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Hold-Up and Durable Trading Opportunities

  • Watson, Joel
  • Wignall, Chris

This paper examines a contractual settingwith unverifiable investment and a durable trading opportunity, in which trade can take place in any one of an infinite number of periods. The contractual setting features cross-investment, meaning that the seller’s investment affects the buyer’s benefit of trade. The analysis shows that durability of the trading opportunity does not complicate the hold-up problem; more precisely, the set of outcomes supported in the durability setting is equivalent to the set supported in the related setting without durability. Thus, the technology of investment and trade— in particular, whether investment and trade actions are divided or unified (Buzard and Watson 2009)— plays an important role in determining whether the seller can be induced to invest at the efficient level. The issue of multiple equilibrium is analyzed and it is shown that particular non-stationary contracts can achieve unique implementation. The modeling exercise thus qualifies the recent view that durability may contribute to the hold-up problem

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Paper provided by Department of Economics, UC San Diego in its series University of California at San Diego, Economics Working Paper Series with number qt8p8284wg.

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Date of creation: 01 Oct 2009
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Handle: RePEc:cdl:ucsdec:qt8p8284wg
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  1. Hart, Oliver D & Moore, John, 1988. "Incomplete Contracts and Renegotiation," Econometrica, Econometric Society, vol. 56(4), pages 755-85, July.
  2. Guriev Sergei, 2003. "Incomplete Contracts with Cross-Investments," The B.E. Journal of Theoretical Economics, De Gruyter, vol. 3(1), pages 1-32, August.
  3. Thomas P. Lyon, 2004. "Buyer-Option Contracts Restored: Renegotiation, Inefficient Threats, and the Hold-Up Problem," Journal of Law, Economics and Organization, Oxford University Press, vol. 20(1), pages 148-169, April.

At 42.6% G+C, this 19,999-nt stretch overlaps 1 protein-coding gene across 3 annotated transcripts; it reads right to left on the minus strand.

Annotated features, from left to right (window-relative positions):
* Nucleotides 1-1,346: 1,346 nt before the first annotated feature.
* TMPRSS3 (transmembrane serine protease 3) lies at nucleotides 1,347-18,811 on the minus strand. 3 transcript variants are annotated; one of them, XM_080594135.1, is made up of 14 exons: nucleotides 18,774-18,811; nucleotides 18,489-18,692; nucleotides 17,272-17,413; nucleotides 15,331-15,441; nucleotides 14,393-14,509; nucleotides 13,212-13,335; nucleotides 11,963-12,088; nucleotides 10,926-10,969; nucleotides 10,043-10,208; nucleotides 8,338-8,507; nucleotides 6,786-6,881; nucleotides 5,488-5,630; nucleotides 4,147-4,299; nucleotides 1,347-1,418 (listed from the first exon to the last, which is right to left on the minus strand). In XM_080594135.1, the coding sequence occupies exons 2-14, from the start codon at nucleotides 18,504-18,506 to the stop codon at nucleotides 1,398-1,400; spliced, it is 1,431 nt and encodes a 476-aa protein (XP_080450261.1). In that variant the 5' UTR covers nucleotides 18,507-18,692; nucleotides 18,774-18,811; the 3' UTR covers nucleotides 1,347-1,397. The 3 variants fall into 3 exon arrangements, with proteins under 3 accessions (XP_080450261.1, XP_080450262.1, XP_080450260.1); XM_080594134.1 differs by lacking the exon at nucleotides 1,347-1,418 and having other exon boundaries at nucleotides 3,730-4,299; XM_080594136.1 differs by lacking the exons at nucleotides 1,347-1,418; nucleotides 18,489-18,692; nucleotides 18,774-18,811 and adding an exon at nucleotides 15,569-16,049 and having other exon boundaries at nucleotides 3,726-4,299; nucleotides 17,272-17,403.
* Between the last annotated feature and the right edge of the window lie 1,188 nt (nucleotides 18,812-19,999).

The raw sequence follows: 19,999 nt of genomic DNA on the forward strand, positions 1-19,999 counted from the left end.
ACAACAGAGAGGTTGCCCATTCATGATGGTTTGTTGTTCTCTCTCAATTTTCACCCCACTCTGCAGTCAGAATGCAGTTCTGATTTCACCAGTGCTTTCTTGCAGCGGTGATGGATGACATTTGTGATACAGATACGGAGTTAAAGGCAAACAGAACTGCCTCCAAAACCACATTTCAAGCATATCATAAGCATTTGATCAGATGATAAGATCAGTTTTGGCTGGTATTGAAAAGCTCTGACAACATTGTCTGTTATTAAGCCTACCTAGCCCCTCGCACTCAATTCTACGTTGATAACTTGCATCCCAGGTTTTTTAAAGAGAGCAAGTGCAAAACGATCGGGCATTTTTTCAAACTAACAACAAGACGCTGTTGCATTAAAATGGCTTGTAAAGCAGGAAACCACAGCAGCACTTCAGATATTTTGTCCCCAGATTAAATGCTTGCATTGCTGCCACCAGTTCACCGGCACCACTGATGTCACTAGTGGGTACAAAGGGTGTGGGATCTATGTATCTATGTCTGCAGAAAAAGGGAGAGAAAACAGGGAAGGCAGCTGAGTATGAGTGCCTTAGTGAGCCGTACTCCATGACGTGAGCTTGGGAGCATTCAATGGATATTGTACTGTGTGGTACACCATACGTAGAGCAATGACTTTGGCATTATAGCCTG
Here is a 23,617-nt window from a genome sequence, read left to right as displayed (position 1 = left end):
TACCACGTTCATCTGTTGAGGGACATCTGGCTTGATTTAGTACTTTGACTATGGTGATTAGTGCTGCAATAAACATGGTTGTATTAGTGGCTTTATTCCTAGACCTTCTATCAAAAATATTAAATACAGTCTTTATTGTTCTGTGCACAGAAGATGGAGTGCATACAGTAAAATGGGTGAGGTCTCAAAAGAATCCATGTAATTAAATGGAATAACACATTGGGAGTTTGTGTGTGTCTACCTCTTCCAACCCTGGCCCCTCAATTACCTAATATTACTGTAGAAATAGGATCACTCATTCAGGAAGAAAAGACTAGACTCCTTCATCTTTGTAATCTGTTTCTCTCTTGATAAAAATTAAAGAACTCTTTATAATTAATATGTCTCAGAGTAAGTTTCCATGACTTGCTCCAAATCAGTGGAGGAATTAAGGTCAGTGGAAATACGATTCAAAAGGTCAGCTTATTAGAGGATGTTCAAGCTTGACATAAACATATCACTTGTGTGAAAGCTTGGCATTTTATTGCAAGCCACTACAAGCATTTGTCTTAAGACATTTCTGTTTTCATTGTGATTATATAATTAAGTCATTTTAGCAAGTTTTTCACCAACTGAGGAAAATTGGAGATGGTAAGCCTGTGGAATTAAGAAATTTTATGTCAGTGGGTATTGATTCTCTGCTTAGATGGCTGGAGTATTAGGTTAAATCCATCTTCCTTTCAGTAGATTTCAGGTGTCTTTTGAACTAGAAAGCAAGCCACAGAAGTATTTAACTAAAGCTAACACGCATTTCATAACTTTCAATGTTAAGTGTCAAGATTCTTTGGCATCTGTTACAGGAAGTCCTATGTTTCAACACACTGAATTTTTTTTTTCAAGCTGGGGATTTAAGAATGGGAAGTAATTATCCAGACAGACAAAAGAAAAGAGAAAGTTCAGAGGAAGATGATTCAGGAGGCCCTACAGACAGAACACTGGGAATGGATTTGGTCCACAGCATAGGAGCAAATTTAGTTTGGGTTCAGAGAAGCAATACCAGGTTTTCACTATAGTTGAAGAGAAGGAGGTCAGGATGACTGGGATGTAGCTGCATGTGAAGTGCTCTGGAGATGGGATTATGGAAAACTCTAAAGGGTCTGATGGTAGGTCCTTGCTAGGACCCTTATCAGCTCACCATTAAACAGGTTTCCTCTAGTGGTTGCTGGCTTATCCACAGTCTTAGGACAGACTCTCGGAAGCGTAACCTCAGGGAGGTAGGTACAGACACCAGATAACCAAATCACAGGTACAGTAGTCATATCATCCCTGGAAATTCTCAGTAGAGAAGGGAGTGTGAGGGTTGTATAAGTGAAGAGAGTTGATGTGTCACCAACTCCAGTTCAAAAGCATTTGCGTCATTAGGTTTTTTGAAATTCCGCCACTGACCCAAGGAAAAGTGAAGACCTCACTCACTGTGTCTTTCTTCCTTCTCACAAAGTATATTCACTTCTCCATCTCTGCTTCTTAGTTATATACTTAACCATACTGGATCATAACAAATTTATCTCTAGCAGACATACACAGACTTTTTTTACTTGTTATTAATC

4. Nöldeke, Georg & Schmidt, Klaus M., 1995. "Option contracts and renegotiation: A solution to the Hold-Up Problem," Munich Reprints in Economics 19329, University of Munich, Department of Economics.
  5. Hart, Oliver & Moore, John, 1999. "Foundations of Incomplete Contracts," Review of Economic Studies, Wiley Blackwell, vol. 66(1), pages 115-38, January.
  6. Aghion, Philippe & Dewatripont, Mathias & Rey, Patrick, 1994. "Renegotiation Design with Unverifiable Information," Scholarly Articles 12375014, Harvard University Department of Economics.
  7. Georg Noeldeke & Klaus Schmidt, 1998. "Sequential Investments and Options to Own," RAND Journal of Economics, The RAND Corporation, vol. 29(4), pages 633-653, Winter.
  8. Rogerson, William P, 1992. "Contractual Solutions to the Hold-Up Problem," Review of Economic Studies, Wiley Blackwell, vol. 59(4), pages 777-93, October.
  9. Matthew Ellman, 2004. "Specificity Revisited: The Role of Cross-Investments," Working Papers 150, Barcelona Graduate School of Economics.
  10. Williamson, Oliver E, 1979. "Transaction-Cost Economics: The Governance of Contractural Relations," Journal of Law and Economics, University of Chicago Press, vol. 22(2), pages 233-61, October.
  11. Chung, Tai-Yeong, 1991. "Incomplete Contracts, Specific Investments, and Risk Sharing," Review of Economic Studies, Wiley Blackwell, vol. 58(5), pages 1031-42, October.
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  13. Sandeep Baliga & Tomas Sjöström, 2009. "Contracting with Third Parties," American Economic Journal: Microeconomics, American Economic Association, vol. 1(1), pages 75-100, February.
  14. Segal, Ilya, 1999. "Complexity and Renegotiation: A Foundation for Incomplete Contracts," Review of Economic Studies, Wiley Blackwell, vol. 66(1), pages 57-82, January.
  15. repec:fiu:wpaper:0909 is not listed on IDEAS
  16. Yeon-Koo Che & Jozsef Sakovics, 2004. "A Dynamic Theory of Holdup," ESE Discussion Papers 74, Edinburgh School of Economics, University of Edinburgh.
  17. Klein, Benjamin & Crawford, Robert G & Alchian, Armen A, 1978. "Vertical Integration, Appropriable Rents, and the Competitive Contracting Process," Journal of Law and Economics, University of Chicago Press, vol. 21(2), pages 297-326, October.
  18. Sabine Böckem & Ulf Schiller, 2008. "Option Contracts in Supply Chains," Journal of Economics & Management Strategy, Wiley Blackwell, vol. 17(1), pages 219-245, 03.
  19. Joel S. Demski & David E.M. Sappington, 1991. "Resolving Double Moral Hazard Problems with Buyout Agreements," RAND Journal of Economics, The RAND Corporation, vol. 22(2), pages 232-240, Summer.
  20. Sönje Reiche, 2006. "Ambivalent Investment and the Hold-Up Problem," Journal of the European Economic Association, MIT Press, vol. 4(6), pages 1148-1164, December.
  21. Edlin, Aaron S & Hermalin, Benjamin E, 2000. "Contract Renegotiation and Options in Agency Problems," Journal of Law, Economics and Organization, Oxford University Press, vol. 16(2), pages 395-423, October.
  22. Robert Evans, 2008. "Simple Efficient Contracts in Complex Environments," Econometrica, Econometric Society, vol. 76(3), pages 459-491, 05.
  23. Sergei Guriev, 2003. "Incomplete Contracts with Cross-Investments," Sciences Po publications info:hdl:2441/67o636bvfi8, Sciences Po.
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